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Proofs of the various hierarchy theorems in theoretical computer science (see e.g. are usually called diagonalization proofs. Why they are given this name?

When I look e.g. at the proof of the time hierarchy theorem, I can't see any connection to Cantor's diagonal argument, two-dimensional matrices or to diagonals in general. So where do diagonals come into play?

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3 Answers 3

up vote 4 down vote accepted

In a typical proof of this sort, you are trying to construct a function $g(n)$ which is not equal to any function in some given sequence $f_i(n)$, $i = 0, 1, 2, \ldots$. In principle, to do that, you only need to show:

(*) For each $i$ there is a $n_i$ with $g(n_i) \not = f_i(n_i)$

Proofs of this kind are often called "diagonalization" informally by computability theorists; we have a very broad outlook on what "diagonalization" means.

Now, since you are constructing $g$, you have at least some control over it. To make the proof of (*) easier, you might go out of your way to make sure you know what $n_i$ will be, in terms of $i$; that makes the rest of the proof more direct. The simplest possible option is to construct $g$ in such a way that you can use $n_i = i$. That is the most "pure" kind of diagonalization.

If it is not straightforward to guarnatee $n_i = i$, you may at least be able to construct $g$ so that it is easy to pick some $n_i$ for each $i$. That is what is being done in the time hierarchy theorem proof linked in the question. Essentially, they need $n_i$ to be a sufficiently large index for a machine that computes the function $f_i$.

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One of the proofs in the linked document proposes to "simulate the execution of $M_x$ on $x$".

The repetition of the "$x$" is why it's called "diagonal".

Consider $$ \begin{array}{cccc} \text{Execute $M_1$ on $1$.} & \text{Execute $M_2$ on $1$.} & \text{Execute $M_3$ on $1$.} & \cdots\cdots \\ \text{Execute $M_1$ on $2$.} & \text{Execute $M_2$ on $2$.} & \text{Execute $M_3$ on $2$.} & \cdots\cdots \\ \text{Execute $M_1$ on $3$.} & \text{Execute $M_2$ on $3$.} & \text{Execute $M_3$ on $3$.} & \cdots\cdots \\ \vdots & \vdots & \vdots & \ddots \end{array} $$ Abbreviated: $$ \begin{array}{cccc} (1,1) & (2,1) & (3,1) & \cdots \\ (1,2) & (2,2) & (3,2) & \cdots \\ (1,3) & (2,3) & (3,3) & \cdots \\ \vdots & \vdots & \vdots & \ddots \end{array} $$ The proof is telling you to do the things on the diagonal of this array.

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Very vivid and helpful, but Carls answer is somewhat more comprehensive. Thats why I chose it as accepted answer. – user1494080 Feb 1 '14 at 15:21

The idea does in fact comes from Cantor's Diagonal Argument. Recall how that argument works, if $f_n$ is a sequence of binary sequences then defining $f(n)=1-f_n(n)$ ensures that for every $n$, $f\neq f_n$.

Now given a class of functions (of any sort) with a common domain, if we can enumerate them using their domain, then defining $f(x)=f_x(x)+[\ldots]$ assures us that $f$ is not in that class of functions (where $\ldots$ is some reasonable and permitted operation, like adding $1$ or so).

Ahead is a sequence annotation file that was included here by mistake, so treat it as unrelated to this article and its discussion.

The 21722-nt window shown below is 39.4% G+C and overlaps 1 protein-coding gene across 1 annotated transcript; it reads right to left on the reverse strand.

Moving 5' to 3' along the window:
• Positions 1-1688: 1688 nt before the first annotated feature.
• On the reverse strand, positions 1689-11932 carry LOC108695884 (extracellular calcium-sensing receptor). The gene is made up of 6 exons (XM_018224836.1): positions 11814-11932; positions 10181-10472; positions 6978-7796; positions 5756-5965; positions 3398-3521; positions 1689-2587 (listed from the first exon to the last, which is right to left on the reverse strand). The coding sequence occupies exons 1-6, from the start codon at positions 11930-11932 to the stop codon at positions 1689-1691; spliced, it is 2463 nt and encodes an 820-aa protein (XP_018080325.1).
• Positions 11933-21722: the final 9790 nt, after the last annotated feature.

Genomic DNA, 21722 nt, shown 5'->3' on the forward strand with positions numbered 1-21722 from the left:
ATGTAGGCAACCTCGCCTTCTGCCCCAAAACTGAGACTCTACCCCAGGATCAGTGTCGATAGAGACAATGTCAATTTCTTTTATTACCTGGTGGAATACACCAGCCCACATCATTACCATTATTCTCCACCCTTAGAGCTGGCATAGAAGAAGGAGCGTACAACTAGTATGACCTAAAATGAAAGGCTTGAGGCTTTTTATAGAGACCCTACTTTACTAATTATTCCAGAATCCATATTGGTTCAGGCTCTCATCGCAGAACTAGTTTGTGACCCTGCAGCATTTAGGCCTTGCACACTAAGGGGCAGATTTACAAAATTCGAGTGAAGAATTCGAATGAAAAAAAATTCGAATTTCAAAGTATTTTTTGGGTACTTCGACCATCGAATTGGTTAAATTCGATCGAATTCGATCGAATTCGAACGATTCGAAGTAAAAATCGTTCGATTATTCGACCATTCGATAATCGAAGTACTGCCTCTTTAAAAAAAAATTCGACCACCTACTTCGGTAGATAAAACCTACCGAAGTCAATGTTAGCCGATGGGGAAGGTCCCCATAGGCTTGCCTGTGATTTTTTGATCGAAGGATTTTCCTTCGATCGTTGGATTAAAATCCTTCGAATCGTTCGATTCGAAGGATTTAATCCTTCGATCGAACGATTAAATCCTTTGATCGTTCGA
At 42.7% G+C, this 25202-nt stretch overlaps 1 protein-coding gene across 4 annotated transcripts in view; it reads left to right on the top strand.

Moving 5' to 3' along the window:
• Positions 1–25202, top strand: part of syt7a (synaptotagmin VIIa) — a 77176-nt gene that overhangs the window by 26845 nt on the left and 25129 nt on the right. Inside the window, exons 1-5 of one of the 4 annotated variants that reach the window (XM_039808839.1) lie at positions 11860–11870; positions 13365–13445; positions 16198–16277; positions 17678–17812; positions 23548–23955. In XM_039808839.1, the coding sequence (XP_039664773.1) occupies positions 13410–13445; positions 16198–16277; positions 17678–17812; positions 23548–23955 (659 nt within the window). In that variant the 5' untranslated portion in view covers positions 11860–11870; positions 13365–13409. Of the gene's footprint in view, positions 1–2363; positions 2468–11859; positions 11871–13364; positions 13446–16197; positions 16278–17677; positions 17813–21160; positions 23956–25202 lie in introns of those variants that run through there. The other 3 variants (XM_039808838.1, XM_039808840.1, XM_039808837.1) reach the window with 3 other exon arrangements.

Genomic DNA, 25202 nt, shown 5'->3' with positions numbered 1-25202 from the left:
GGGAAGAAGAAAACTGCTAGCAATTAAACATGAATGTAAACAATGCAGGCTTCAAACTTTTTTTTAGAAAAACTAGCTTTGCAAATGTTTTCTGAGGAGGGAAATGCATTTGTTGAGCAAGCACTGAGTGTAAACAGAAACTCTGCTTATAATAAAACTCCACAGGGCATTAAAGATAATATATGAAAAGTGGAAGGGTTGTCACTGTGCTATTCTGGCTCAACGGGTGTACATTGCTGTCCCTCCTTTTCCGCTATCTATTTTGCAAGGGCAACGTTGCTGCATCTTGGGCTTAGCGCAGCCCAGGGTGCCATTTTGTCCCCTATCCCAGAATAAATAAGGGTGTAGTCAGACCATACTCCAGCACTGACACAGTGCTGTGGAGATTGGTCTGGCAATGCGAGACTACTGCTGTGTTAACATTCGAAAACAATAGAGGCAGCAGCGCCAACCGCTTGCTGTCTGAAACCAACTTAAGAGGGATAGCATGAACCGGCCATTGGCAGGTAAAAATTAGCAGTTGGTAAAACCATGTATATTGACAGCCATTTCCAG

Let me quote the second paragraph of Section $3.5$:

For concreteness, let us say that "diagonalization" is any technique that relies upon the following properties of Turing machines:

  1. The existence of an effective representations of Turing machines by strings.
  2. The ability of one TM to simulate any other without much overhead in running time or space.

This really just says that there is a way to encode Turing machines into strings of integers, and equally a natural number, and there is a Turing machine which takes an input of two numbers, decodes (if possible) the first one into a Turing machine, and simulate that machine when given the second number as an input.

So in fact we can think of Turing machines as natural numbers, and therefore we can index and input Turing machines to other Turing machines. So the above idea of diagonalization works. (Of course, since this topic is more about complexity of runtime you have to worry about the overheads, but as the second point in the excerpt says, that this is not a real worry.)

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Just one more question: How can we enumerate different functions using their (common) domain? – user1494080 Feb 1 '14 at 15:18
Think about the case of the natural numbers. Given a countable set of functions from $\Bbb N$ to $\Bbb N$. Can you enumerate them with their domain ($\Bbb N$)? – Asaf Karagila Feb 1 '14 at 15:23
I'm not quite sure. First, I don't exactly know what you mean by "enumerating using the domain". Second, I see no pattern how to enumerate all functions (like x, x^6, 4^x, ceil(log(x)) and so on) from IN to IN. – user1494080 Feb 1 '14 at 15:44
Enumeration does not mean that there is a pattern. It means that there is a function. Functions are not formulas. They are just sets of ordered pairs which satisfy certain properties. Also, note that we don't want to enumerate all the functions, just some countable class of them. – Asaf Karagila Feb 1 '14 at 15:46
For Turing machines, as the text and my answer both say, we can in fact find a canonical way of writing all the Turing machines in a sequence (which may not be injective, so some machines will appear more than once). This is one of the powers of Turing machine, that they can be used to enumerate themselves (again, if we think about Turing machines as functions from the natural numbers to the natural numbers). – Asaf Karagila Feb 1 '14 at 15:48

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